David Shapiro started a production company out of his bedroom. He and editor Jacob Schulsinger discuss their work on Kristen Stewart's directorial debut, 'Come Swim,' at Sundance.
In this episode of the No Film School podcast, our guests David Ethan Shapiro, CEO of Starlight Studios, and Jacob Schulsinger, editor (Force Majeure, Nymphomaniac I and II), discuss their Sundance premiere, Come Swim, Kristen Stewart's experimental short film. We talk about the merits of film school and why it's important to recreate that atmosphere of creative freedom, the secret to raising money as a producer, how to start a production company from your bedroom, why editors should help directors write movies, the two-year development process of Come Swim, and more.
Below are some excerpts from the interview.
"Kristen [Stewart] really speaks a cinematic language... this was a project she needed to make. The early draft was somewhere between a poem and an outline. As she wrote, she also painted. She painted the opening shot. You have a machete and you're cutting through the woods and there's no clear path, but you're trusting in the idea. It's a really singular vision."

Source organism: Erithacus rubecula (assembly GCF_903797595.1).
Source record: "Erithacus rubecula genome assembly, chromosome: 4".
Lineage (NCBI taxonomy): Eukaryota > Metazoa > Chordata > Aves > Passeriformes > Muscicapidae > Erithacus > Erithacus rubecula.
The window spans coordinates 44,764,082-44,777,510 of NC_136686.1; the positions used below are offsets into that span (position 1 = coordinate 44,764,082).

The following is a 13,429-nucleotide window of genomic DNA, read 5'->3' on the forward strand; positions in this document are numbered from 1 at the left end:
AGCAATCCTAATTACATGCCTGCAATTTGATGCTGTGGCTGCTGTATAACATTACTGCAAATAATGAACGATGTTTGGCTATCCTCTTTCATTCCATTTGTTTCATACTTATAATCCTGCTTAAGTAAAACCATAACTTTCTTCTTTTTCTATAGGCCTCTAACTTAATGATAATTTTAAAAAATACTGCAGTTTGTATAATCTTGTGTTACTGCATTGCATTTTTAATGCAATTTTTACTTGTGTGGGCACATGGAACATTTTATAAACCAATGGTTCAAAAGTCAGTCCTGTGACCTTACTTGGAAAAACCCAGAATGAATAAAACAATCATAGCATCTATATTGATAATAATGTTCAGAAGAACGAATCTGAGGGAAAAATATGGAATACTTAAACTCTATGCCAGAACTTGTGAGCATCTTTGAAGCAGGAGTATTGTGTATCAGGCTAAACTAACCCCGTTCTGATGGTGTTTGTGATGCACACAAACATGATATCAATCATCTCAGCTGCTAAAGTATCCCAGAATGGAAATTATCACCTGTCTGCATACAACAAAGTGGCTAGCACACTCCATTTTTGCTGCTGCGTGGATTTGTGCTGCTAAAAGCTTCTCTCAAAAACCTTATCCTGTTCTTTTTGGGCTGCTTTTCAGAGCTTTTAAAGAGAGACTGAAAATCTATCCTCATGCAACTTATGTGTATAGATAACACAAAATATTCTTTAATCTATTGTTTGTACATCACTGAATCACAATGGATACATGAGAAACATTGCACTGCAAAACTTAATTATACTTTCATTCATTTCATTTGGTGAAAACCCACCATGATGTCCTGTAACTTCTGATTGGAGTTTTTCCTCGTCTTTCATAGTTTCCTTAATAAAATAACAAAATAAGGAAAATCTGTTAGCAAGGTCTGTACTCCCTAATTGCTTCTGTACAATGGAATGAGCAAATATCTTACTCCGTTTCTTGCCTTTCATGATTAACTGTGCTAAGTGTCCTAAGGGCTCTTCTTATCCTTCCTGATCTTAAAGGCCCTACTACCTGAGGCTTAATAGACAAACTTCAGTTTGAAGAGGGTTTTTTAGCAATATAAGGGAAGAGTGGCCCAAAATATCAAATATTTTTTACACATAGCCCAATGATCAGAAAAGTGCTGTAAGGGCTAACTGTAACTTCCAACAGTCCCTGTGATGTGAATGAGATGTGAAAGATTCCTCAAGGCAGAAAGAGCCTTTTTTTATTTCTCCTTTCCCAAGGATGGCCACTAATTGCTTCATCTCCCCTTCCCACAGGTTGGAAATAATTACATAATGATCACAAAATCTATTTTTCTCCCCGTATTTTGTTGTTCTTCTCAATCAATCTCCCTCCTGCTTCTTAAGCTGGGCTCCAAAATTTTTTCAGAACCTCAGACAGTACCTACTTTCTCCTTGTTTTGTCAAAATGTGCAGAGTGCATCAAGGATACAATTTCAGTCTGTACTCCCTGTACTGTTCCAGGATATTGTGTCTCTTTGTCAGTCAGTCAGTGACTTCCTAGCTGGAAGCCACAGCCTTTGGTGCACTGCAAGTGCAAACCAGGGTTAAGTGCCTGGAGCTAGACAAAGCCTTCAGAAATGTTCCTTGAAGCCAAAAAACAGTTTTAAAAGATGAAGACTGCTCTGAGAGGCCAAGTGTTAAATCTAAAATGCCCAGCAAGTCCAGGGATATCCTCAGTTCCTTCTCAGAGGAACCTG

"The best directors are producers as well. The biggest thing: have no shame. No one likes asking for money. You just do it."
"The biggest thing I got out of film school was the people I met. When you move to LA, so much of it is finding your people. You're trying to recreate your film school experience, where you have this incubated world where you're making your movies with people that you love."
"I learned how to raise money in film school because I never had money to fund my own films. It's a really important skill: raising money and closing those deals. The best directors are producers as well. The biggest thing: Have no shame. No one likes asking for money. You just do it. It's like cold calls—you're doing it in pursuit of something that's more meaningful than whatever momentary imbalance you may feel. I always ask myself, what would you do if you were not afraid? Usually, the answer is, you'd do the thing you want to do. There are so many outlets that are outside of the traditional studio system. You just have to seek them out. Private capital from friends of friends will help you make deals with these respective partners, because you know in the back of your head that you don't need these people; you can go find the money yourself. You have to be prepared to walk away from a deal even if you really need the money."